Energy drink abuse highest among teens

January 19, 2012 By Helena Bogle, ScienceNetwork Western Australia
The study shows the trend of misuse and toxicity appears to be increasing among teenagers; out of the 217 callers who were classified as recreational users, the median age was 17 years. Credit: Tambako

(Medical Xpress) -- A recent study has revealed a dramatic increase in the number of calls to a poisons hotline relating to caffeine toxicity from energy drink consumption.

And according to the research published in , the trend is largely among .

A study, by NSW Poisons Information Centre medical director Dr. Naren Gunja and coauthor Jared Brown, was conducted over a seven year period and found that callers reported 297 exposures to energy drinks, with the annual trend increasing from 12 in 2004 to 65 in 2010.

The study shows the trend of misuse and toxicity appears to be increasing among teenagers; out of the 217 callers who were classified as recreational users, the was 17 years.

“Adolescents are unaware of the dangers [of energy drinks] and most people are unaware of the ill effects of mixing energy drinks with alcohol,” Dr. Gunja says.

According to the research, popular energy drinks Red Bull and V account for over 97 per cent of energy drinks sales (which is 20 per cent of the total convenience store beverage market) and the number of energy drink units ingested far exceeds recommended maximum levels.

Most energy drinks contain varying amounts of , guarana extract, taurine and ginseng, with additional amino acids, vitamins and carbohydrates.

But Dr. Gunja says adverse reactions and toxicity from high-energy drinks can be attributed to the caffeine content, which is typically around 300mg per can.

Guarana, also contains caffeine (about 40–80mg per extract) but is additional to the listed caffeine content of energy drinks and is not always declared on packaging.

“Consumers are likely to be unaware of the variation in chemical composition and caffeine dosage in energy drinks, and with little or no warnings on products, the potential for overdose remains ever-present.”

The study revealed the most common symptoms included heart palpitations, agitation, tremor and gastrointestinal upset, but there were also signs of serious cardiac or neurological toxicity, such as hallucinations, seizures and cardiac ischaemia.

Dr. Gunja says a major reason behind the increase in reports of caffeine was due to marketing; in 2009, the energy drink industry spent nearly $15 million on marketing in Australia.

“Manufacturers pitch their product to athletes, students and people in professions that require sustained alertness,” the research says.

“Young adults and adolescents are particularly attracted to because of the effective product marketing, peer influence and a lack of knowledge of the potential harmful effects.”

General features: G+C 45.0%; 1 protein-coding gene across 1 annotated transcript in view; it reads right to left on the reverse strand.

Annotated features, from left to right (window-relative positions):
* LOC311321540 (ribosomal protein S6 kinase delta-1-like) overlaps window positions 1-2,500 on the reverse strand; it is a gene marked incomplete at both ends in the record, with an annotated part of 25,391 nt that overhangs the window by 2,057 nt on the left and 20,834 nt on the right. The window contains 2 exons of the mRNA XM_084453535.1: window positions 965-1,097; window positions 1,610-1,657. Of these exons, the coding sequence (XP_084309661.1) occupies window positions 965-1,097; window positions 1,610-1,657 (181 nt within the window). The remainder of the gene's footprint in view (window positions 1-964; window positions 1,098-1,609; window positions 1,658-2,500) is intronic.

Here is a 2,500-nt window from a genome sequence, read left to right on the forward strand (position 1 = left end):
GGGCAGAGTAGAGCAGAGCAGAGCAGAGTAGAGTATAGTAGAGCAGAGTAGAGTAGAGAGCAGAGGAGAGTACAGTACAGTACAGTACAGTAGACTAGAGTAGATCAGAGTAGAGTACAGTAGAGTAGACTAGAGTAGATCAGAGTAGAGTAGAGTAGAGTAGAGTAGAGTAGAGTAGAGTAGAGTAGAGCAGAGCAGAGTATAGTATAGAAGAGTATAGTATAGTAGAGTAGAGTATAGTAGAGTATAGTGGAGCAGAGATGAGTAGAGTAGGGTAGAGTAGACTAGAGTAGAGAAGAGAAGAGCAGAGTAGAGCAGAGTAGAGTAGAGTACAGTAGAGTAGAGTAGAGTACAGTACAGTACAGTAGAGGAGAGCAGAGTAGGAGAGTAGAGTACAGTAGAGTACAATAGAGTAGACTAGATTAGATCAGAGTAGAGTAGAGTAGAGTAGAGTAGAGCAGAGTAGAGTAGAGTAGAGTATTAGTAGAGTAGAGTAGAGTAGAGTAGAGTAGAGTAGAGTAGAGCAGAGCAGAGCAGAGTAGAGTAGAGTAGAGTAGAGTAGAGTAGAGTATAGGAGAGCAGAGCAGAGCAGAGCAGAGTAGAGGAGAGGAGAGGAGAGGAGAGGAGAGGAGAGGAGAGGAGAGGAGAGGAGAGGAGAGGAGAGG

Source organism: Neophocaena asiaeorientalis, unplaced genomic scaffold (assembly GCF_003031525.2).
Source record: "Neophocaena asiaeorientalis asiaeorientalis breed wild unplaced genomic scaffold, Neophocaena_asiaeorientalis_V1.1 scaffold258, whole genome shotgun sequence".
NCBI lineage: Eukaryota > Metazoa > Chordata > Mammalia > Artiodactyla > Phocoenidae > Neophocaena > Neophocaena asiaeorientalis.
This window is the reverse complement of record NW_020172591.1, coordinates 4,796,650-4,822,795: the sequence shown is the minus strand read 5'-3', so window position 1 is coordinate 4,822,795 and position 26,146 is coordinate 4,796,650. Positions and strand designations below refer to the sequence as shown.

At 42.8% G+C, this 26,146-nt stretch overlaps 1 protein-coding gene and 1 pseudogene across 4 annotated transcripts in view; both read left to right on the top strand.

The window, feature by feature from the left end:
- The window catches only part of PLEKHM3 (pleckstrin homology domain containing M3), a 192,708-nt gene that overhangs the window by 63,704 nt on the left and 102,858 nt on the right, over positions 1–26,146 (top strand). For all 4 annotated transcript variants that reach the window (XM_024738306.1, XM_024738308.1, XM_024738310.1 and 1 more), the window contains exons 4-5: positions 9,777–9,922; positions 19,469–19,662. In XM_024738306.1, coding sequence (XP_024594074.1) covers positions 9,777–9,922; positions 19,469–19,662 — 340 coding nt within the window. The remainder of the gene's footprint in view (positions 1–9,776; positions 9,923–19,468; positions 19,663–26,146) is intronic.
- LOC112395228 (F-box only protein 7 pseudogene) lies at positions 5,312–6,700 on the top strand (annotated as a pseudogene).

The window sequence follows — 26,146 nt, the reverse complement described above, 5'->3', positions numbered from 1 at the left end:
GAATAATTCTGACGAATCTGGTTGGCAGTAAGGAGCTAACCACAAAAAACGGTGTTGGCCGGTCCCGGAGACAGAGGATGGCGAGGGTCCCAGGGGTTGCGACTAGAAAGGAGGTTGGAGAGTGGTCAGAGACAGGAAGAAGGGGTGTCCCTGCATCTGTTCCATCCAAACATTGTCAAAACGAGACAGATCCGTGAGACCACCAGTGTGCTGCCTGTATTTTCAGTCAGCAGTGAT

Explore further: Australia experts call for energy drink warnings

Related Stories

Australia experts call for energy drink warnings

January 16, 2012
Researchers in Australia on Monday called for health warnings on caffeine-loaded energy drinks following a spike in the number of people reporting medical problems after drinking them.

Energy and sports drinks not for kids: study

May 31, 2011
(Medical Xpress) -- In a recent study published in Pediatrics, Dr. Holly Benjamin from the American Academy of Pediatrics, urged parents and pediatricians to keep sports drinks and energy drinks away from children and adolescents. ...

Recommended for you

Sleep better, lose weight?

January 17, 2018
(HealthDay)—Sleeplessness could cost you when it's time to stand on your bathroom scale, a new British study suggests.

Who uses phone apps to track sleep habits? Mostly the healthy and wealthy in US

January 16, 2018
The profile of most Americans who use popular mobile phone apps that track sleep habits is that they are relatively affluent, claim to eat well, and say they are in good health, even if some of them tend to smoke.

Improvements in mortality rates are slowed by rise in obesity in the United States

January 15, 2018
With countless medical advances and efforts to curb smoking, one might expect that life expectancy in the United States would improve. Yet according to recent studies, there's been a reduction in the rate of improvement in ...

Teens likely to crave junk food after watching TV ads

January 15, 2018
Teenagers who watch more than three hours of commercial TV a day are more likely to eat hundreds of extra junk food snacks, according to a report by Cancer Research UK.

Can muesli help against arthritis?

January 15, 2018
It is well known that healthy eating increases a general sense of wellbeing. Researchers at Friedrich-Alexander-Universität Erlangen-Nürnberg (FAU) have now discovered that a fibre-rich diet can have a positive influence ...

Your dishwasher is not as sterile as you think

January 13, 2018
(HealthDay)—Your dishwasher may get those plates spotless, but it is also probably teeming with bacteria and fungus, a new study suggests.

0 comments

Please sign in to add a comment. Registration is free, and takes less than a minute. Read more

Click here to reset your password.
Sign in to get notified via email when new comments are made.